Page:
Opening night for the Indianapolis Indians' baseball season at Victory Field was beautiful, if a bit chilly. Evening sunlight electrified the sleek blue skin on the new Marriot hotel, a looming presence that, juxtaposed with the green, on-field sounds of slapping leather and batted balls, made the city seem almost like an act of nature.
In theory, we go to the ballpark in order to see which team will win a given day's game. But you don't have to be there long to figure out that rooting for the home team is just part of what constitutes the ballpark experience, especially in the minor leagues, where the players come and go so frequently you really do a need a scorecard to tell who's who.
Food may not be why we go to a ballgame, but it's a big part of the deal. There's a kind of alchemical perfume that, for some of us, is created when yellow mustard, beer and warm concrete are blended. Suddenly you just have to get yourself a hot dog.
Maybe it's the fresh air. And maybe, I'm sorry to say, it's because so many of the games are, frankly, kind of boring. In any event, the people who run ballparks have come to provide us with an ever-widening array of stuff to eat. Victory Field is no exception.
Here's a tip: When you arrive at the park, make a point of walking the length of the concourse. This is easy to do at Victory, where the walkway is broad and relatively uncrowded. You'll be amazed at all the eats to choose from.
You'll find the staples for sale at walk-up counters managed by Aramark, labeled "Ballpark Favorites," like a Jumbo Dog ($3.50), Popcorn ($3.75) and Cracker Jack ($3.25). But walk a little further and you'll be at the "Backstop Grille," where you can choose a Rowdie Rib Sandwich ($4.50), a Cheeseburger ($3.25) or that Hoosier standby, the Breaded Tenderloin ($5.00). At the "Bullpen Pizzeria," you can get a slice of cheese, sausage or pepperoni ($3.75) or an Italian Sausage Sub ($5.00). And the Corona Light Cantina purveys Steak and Chicken Burritos ($6.25), Quesadillas ($6.00) a Burrito Bowl ($6.25) and a better grade of Nachos than at the "Ballpark Favorites" counter, albeit for two dollars more ($6.25).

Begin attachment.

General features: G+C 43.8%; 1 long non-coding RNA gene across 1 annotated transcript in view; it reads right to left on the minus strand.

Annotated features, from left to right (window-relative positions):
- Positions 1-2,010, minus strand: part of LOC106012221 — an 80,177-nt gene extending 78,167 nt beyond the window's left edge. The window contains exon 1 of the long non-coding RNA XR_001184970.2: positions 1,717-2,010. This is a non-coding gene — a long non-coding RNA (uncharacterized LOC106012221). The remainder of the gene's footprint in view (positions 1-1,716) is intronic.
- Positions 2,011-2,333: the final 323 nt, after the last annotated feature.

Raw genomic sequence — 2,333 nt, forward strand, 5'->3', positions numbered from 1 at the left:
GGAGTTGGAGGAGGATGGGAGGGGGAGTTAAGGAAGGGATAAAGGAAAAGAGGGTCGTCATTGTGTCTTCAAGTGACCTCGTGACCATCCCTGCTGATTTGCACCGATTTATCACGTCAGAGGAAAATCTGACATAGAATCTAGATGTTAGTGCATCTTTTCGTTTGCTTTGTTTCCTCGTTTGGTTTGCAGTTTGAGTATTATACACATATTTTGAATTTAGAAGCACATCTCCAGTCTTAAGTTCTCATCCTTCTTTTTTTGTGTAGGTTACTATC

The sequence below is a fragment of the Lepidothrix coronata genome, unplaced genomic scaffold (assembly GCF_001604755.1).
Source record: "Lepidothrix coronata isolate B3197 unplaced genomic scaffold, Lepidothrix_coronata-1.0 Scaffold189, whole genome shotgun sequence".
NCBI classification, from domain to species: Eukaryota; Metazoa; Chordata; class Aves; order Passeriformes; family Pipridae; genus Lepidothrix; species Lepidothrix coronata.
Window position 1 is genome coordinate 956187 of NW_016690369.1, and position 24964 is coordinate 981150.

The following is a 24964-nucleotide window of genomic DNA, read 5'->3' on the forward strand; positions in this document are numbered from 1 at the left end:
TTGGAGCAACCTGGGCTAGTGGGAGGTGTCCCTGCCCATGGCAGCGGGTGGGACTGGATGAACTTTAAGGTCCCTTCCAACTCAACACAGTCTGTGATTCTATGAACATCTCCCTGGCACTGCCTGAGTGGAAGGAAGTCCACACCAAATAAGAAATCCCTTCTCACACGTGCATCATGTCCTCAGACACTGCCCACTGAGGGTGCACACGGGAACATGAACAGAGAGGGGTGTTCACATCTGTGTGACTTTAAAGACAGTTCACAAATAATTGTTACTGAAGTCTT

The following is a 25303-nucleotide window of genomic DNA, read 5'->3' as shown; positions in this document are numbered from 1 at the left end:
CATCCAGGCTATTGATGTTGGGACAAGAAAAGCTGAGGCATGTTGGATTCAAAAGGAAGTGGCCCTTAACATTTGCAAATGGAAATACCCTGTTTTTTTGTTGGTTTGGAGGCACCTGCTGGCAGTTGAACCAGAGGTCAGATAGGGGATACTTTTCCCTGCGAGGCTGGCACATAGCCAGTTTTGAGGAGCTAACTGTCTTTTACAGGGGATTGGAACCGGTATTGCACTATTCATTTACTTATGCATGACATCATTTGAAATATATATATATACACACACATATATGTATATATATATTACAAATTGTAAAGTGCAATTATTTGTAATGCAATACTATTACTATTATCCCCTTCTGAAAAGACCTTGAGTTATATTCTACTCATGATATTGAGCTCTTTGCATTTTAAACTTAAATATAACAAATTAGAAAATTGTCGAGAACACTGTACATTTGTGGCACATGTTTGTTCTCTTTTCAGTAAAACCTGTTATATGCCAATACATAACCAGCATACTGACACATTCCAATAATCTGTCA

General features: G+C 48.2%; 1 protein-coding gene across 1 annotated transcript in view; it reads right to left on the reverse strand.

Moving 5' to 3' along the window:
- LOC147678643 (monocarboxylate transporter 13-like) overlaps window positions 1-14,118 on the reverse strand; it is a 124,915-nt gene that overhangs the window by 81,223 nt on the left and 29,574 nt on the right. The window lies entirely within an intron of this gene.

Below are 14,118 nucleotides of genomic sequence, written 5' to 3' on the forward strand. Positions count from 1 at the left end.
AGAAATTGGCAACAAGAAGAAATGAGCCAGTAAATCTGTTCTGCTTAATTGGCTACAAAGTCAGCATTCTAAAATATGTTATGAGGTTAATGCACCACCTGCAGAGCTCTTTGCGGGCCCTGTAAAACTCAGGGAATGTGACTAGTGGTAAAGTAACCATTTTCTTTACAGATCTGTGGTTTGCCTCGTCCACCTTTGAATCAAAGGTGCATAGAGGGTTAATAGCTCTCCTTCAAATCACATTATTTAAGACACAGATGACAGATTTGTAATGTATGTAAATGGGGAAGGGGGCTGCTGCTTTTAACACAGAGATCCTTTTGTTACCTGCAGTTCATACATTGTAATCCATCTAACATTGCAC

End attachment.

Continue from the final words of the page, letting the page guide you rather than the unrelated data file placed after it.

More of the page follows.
This is just scratching the surface. There are independently-run, freestanding carts, where you can get deli-style sandwiches neatly packed in plastic containers, imported and even craft-style local beers and, my favorite, "Diamond Dogs," which offers the best dogs in the house, including Bratwurst ($4.50), Italian Sausage ($4.50) and a Footlong Dog ($6.25).
Now let me be clear: This is not San Diego, you'll find no sushi at Victory Field. The food service here knows that a large part of their trade will be pre-obese little Hoosiers and so the target palate seems to lie somewhere between those pizza joints that cater to sugar-buzzed kids and airport food.
The Breaded Tenderloin fit in the palm of my hand and consisted of a dismayingly rubbery patty covered with a rather granular "breading." The sauce adorning the cheese version of pizza was wan. And a conversation overhead at the "Corona Light Cantina" said it all: Asked how the "hot" sauce differed from the mild, a refreshingly honest counter person replied, "It's mild, too."
The long line at "Diamond Dogs" was a good omen. Sure, the dogs are a bit pricier, but they're skin-splittingly seared and served on poppy seed buns. Better still, they fry up onions and peppers for the Italian Sausage on the griddle and, when I asked, they obligingly slathered those on my Brat. Add an order of Fries ($3.75) – admirably free of grease – from the "Backstop Grille," plus a bottle of Upland or Bells Oberon ($5.50 ea.) from the Guinness beer stand and you'll be ready to root, root, root for the Indians, whoever they happen to be.
501 W. Maryland St.
Phone: 269-3542, 269-3545
FOOD: 2 stars
SERVICE: 3 stars
ATMOSPHERE: 5 stars